“They never, ever, ever, ever had an opportunity to build and create something on their own, and I think that’s why what’s so marvelous in what I’m building,” said Brierre. “It’s something that’s life-changing and that’s going to change the whole industry.”
Johanne Brierre, 44, is the creator of NYBeauty Suite and helps run BKLYN Commons, a large coworking space for aspiring entrepreneurs and small businesses in Flatbush, Brooklyn.
Brierre, who is of Haitian background, grew up in the Flatbush area just down the street from the coworking space’s historic location on Flatbush Avenue and Empire Boulevard and across from the entrance to Prospect Park. From 1925 to 1960 the massive building was the Bond Bread Factory. In the ’90s it was then re-outfitted to be a discount clothing store called Phat Alberts Warehouse.
In 2016, BKLYN Commons was founded on the site of the empty warehouse with accessibility, affordability, and community in mind. The space is home to more than 300 small businesses, entrepreneurs, and creators in a vibrant collective community. Brierre joined the mission as a chief brand officer before leveling up to partner in the business space. Before the commons, Brierre worked in the hotel and hospitality industry in Manhattan.
“People used to come to me all the time to host events and networking, but at the same time I didn’t want to be in the city anymore and wanted to find a space in Brooklyn,” said Brierre about her journey. “One day I was getting off at the train station and I saw a sign.”
Prior to COVID, Brierre’s niece was a member of the beauty community and had a successful business in Florida. She shared with her aunt that during COVID the beauty community was hit extremely hard. Many of the hairdressers and braiders, for instance, were having a hard time making enough money to survive because they were not considered essential workers and relied on rented chairs in commercial rental spaces that were shutdown.
In response, Brierre created NYBeauty Suite, which is a cooperative working environment for “beauti-preneurs,” or working professionals in the beauty and wellness industry, such as hair braiders, lash technicians, estheticians, nurses, body sculpting, and holistic healers. The beauti-preneurs are fueled by e-commerce, social media, referrals and online advertising as opposed to heavily focusing on a brick and mortar salon with a chair, said Brierre.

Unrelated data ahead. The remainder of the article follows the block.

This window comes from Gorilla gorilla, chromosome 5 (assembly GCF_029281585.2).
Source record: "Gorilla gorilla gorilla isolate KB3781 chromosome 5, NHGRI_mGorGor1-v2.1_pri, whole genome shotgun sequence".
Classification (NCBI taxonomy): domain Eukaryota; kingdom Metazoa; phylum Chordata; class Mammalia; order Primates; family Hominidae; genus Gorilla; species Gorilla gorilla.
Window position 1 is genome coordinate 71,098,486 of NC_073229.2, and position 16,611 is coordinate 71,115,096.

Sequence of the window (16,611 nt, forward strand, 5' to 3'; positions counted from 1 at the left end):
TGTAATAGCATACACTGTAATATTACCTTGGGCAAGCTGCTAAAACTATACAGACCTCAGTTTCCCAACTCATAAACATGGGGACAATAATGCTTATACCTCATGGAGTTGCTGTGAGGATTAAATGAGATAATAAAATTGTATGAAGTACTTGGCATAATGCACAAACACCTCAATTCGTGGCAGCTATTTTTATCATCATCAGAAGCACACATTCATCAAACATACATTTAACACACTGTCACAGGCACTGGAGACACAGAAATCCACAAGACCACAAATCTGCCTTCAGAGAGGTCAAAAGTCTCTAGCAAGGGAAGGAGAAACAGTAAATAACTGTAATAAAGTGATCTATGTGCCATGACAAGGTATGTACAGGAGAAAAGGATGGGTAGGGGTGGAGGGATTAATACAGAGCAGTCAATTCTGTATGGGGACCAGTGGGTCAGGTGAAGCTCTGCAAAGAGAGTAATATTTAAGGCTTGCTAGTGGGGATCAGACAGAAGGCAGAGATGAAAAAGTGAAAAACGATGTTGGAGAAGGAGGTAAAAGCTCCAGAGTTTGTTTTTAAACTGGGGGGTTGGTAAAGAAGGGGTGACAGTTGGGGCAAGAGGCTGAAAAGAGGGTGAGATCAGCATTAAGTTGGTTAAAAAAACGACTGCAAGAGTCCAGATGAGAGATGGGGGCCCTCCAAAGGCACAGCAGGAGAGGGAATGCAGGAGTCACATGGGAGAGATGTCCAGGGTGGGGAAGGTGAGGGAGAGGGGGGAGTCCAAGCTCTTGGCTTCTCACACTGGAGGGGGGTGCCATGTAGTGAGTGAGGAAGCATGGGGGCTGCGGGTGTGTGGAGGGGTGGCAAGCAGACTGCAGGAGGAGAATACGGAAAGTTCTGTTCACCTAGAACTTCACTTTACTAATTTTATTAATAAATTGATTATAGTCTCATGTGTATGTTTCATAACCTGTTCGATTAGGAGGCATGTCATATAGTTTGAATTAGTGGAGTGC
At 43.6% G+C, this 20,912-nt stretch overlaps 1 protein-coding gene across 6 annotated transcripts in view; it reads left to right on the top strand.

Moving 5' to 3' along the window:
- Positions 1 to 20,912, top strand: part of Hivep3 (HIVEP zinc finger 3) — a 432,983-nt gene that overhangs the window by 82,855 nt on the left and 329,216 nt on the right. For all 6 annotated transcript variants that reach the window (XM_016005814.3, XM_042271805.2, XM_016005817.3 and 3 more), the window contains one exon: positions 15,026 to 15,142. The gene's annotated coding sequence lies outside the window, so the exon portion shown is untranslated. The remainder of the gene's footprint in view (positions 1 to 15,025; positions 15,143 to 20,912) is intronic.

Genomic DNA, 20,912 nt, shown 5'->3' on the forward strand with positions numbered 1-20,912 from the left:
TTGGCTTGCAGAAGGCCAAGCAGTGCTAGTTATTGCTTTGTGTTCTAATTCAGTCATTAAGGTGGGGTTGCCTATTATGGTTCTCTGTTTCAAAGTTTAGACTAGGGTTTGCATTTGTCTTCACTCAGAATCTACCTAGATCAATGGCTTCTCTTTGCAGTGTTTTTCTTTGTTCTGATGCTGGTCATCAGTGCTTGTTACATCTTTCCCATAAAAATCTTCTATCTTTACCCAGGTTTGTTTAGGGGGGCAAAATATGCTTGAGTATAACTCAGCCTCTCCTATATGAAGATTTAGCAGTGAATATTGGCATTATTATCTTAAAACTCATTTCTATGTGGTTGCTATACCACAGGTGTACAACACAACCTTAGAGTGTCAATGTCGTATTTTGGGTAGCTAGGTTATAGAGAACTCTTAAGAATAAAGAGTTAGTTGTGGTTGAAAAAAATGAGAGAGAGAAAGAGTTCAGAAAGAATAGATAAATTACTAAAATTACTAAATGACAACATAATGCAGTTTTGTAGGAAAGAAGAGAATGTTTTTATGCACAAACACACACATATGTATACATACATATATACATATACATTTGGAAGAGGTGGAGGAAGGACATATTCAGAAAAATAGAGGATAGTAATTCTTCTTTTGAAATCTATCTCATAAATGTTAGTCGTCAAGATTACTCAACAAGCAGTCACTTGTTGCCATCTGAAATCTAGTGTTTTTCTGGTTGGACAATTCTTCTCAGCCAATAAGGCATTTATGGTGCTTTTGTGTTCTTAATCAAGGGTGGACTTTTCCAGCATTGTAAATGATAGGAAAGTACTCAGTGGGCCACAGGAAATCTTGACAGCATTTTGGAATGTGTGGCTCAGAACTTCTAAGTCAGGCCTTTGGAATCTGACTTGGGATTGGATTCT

“I went to the landlord at BKLYN Commons and I said, ‘Listen I have this idea. I want to test and make a pilot six suites, beauty suites,’” said Brierre. “A month later the whole thing was at 100% capacity with a waitlist of 40 people. That was huge.”
Since opening at the height of the pandemic in March 2020, the beauty suite brand and coworking has grown tremendously. Brierre said the beauty business owners, who are primarily young Black women, faced hardship and discrimination in trying to rent spaces for work in other places during last year’s lockdown. While other spaces were shutting down, Brierre said that BKLYN Commons maintained their businesses because of the connection to the community and help from city agencies and other local nonprofits.
“I looked at them as me and they looked at me as them,” said Brierre. “So I’m very proud of that. To be the only Black woman in the industry that was able to keep a space with over 300 businesses operational around that time. It was nonstop.”
Brierre hopes to launch a second location in downtown Brooklyn at 81 Willoughby Street with 20 suites, including a photography studio, amenities, and kitchen.
Ariama C. Long is a Report for America corps member and writes about culture and politics in New York City for The Amsterdam News. Your donation to match our RFA grant helps keep her writing stories like this one; please consider making a tax-deductible gift of any amount today by visiting: https://tinyurl.com/fcszwj8w